TRASH-TALKING ALASKA GOVERNOR INSPIRES COMMUNITY ORGANIZER ACTION FUND
A month after Republican vice-presidential candidate Sarah Palin trashed community organizers as a way to attack Barack Obama, activists and individuals around the country have responded by raising more than $7,500 for the “Community Organizers Fight Back Fund.” The Chicago-based Midwest Academy is managing the fund and will use the money to train future organizers.
During her acceptance speech at the Republican National Convention Sept. 3, Palin remarked that being the mayor of Wasilla, Alaska, was “sort of like a community organizer, except that you have actual responsibilities.” Former New York Governor George Pataki chimed in as well, saying, “What in God’s name is a community organizer? I don’t even know if that’s a job.”
As one prominent Republican after another mocked Obama’s three years of working with low-income residents on the South Side of Chicago in the 1980s, irate community organizers rapidly mobilized.
“These were pretty personal attacks. That’s the work I do every day,” recalls John Raskin, a 27-year-old community organizer with Housing Conservation Coordinators, a group that works for affordable housing on the West Side of Manhattan. Community organizers work together with individuals and families to take local collective action and win improvements on issues facing their neighborhoods.
Raskin immediately contacted other organizers and formed the Community Organizers of America (COA). A website was quickly put up, organizersfightback.wordpress.com, and hundreds of comments poured in expressing solidarity with community organizers of all stripes.
Five days after COA was formed, a call for donations to the ironically named “Sarah Palin Action Fund for Organizer Training” was made. COA’s efforts raised $2,600, which has been donated to the Midwest Academy’s general fund to train community organizers.
The Midwest Academy bills itself as a “national training institute committed to advancing the struggle for social, economic and racial justice.”
Jackie Kendall, the executive director of the academy, says that the money will most likely be used for a combination of subsidizing people going to its training programs and providing some of the stipend money for up to 40 participants in summer internship programs.
Activists attending the training will learn about a variety of organizing skills from working with coalitions to successful recruiting tactics to strategies to hold elected officials accountable.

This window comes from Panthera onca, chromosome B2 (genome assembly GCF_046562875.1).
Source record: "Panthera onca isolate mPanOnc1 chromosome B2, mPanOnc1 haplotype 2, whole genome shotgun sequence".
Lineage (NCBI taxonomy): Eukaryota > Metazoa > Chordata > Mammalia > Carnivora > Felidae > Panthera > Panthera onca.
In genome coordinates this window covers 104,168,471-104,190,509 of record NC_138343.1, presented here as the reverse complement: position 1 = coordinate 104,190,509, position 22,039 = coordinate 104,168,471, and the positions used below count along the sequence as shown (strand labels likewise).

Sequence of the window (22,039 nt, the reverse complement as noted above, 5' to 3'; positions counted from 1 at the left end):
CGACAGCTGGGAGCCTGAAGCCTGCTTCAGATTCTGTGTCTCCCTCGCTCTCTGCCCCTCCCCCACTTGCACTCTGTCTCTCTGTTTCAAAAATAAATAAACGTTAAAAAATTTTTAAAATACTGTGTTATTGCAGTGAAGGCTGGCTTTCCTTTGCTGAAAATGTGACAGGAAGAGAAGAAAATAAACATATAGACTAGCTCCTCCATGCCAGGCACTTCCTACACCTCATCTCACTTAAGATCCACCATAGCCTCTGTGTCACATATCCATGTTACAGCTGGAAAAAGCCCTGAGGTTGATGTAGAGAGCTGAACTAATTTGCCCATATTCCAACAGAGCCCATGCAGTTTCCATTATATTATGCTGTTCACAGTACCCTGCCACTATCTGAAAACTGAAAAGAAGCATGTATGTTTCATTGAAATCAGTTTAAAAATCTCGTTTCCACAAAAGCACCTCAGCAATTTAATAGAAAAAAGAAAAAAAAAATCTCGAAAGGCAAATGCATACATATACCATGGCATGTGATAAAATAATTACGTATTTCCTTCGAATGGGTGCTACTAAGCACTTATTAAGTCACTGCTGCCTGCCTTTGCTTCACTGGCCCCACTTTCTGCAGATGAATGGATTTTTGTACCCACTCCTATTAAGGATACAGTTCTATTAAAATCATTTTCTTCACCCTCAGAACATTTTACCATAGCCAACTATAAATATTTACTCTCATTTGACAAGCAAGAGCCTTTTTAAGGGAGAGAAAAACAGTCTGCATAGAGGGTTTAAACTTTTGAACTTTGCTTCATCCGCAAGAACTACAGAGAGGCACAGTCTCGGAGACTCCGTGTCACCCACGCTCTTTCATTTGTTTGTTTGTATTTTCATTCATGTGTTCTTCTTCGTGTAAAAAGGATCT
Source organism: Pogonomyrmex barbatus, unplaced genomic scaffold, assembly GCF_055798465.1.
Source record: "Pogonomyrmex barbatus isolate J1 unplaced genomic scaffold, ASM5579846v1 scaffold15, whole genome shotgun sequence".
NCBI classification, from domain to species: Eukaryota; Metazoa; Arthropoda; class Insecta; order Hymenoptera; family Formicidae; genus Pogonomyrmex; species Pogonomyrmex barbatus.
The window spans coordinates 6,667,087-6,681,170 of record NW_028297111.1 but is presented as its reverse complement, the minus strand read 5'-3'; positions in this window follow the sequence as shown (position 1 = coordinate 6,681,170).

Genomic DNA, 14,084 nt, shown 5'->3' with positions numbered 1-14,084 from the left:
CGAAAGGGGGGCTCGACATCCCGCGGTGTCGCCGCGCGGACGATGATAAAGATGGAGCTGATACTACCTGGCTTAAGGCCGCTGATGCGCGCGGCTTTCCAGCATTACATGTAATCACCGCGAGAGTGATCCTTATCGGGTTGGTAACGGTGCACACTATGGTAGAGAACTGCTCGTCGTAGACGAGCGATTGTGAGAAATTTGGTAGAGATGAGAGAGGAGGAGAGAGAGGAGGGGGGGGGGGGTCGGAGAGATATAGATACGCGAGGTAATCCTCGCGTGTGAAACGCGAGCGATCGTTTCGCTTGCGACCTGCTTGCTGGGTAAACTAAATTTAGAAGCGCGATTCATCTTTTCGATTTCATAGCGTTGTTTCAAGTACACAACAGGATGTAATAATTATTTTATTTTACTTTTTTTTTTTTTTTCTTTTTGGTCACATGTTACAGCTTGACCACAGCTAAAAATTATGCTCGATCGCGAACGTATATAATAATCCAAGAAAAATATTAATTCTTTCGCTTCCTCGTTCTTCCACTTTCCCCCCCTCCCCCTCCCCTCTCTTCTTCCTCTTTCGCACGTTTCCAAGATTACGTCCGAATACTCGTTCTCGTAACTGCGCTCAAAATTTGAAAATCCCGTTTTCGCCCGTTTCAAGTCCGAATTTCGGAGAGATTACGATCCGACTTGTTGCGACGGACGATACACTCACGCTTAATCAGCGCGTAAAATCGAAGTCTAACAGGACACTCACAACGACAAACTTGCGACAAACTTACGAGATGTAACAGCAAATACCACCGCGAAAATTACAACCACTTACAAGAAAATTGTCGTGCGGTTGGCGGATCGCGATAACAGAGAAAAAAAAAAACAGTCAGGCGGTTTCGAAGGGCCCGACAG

Rae Wright, an organizer with Citizen Action Illinois, a public interest organization, attended Midwest Academy’s internship program in 2007. “It taught me not only how to be a stronger organizer, but to be a stronger peer and leader in the communities that I am invested in,” she says.
The next training session will be from Oct. 6 to 10 in Chicago, with costs per participant ranging from $775 to $1,050.
According to the academy, individuals on the email list of True Majority, a liberal organization founded by Ben Cohen of Ben and Jerry’s Homemade Ice Cream, contributed the most money for the fund after a plea for donations was announced to their listserv.
The McCain-Palin campaign has tried to downplay the mocking of community organizers, saying that they play an “important role.” Peter Feldman, a spokesman for the campaign, wrote in an email to The Indypendent Sept. 18: “Gov. Palin’s remark was in response to the Obama campaign’s belittling of her executive experience. There is certainly a place as demonstrated by Gov. Palin’s own record of civic involvement, but Barack Obama’s role as a community organizer pales in comparison to Gov. Palin’s demonstrated experience.”
Jackie del Valle, the lead housing organizer for New Settlement Apartments, a Bronx-based housing advocacy group, and a member of COA, says that “it was clear that [the Republicans] didn’t have an understanding at all of what community organizers were.”
Around 18,000 members of Facebook, the social networking website, have joined groups with names like “Community Organizers Against Sarah Palin” and “We Are All Community Organizers” speaking out against the GOP’s attacks on organizers.
“We have to hold the officials who use this sort of language accountable,” Raskin says. “[We need] to make sure that when you attack community organizers, you can’t get away with that.” COA plans on sending a “thank-you” letter to Palin after its $10,000 fundraising drive is over, commending her for “raising awareness of the vital role of community organizing.”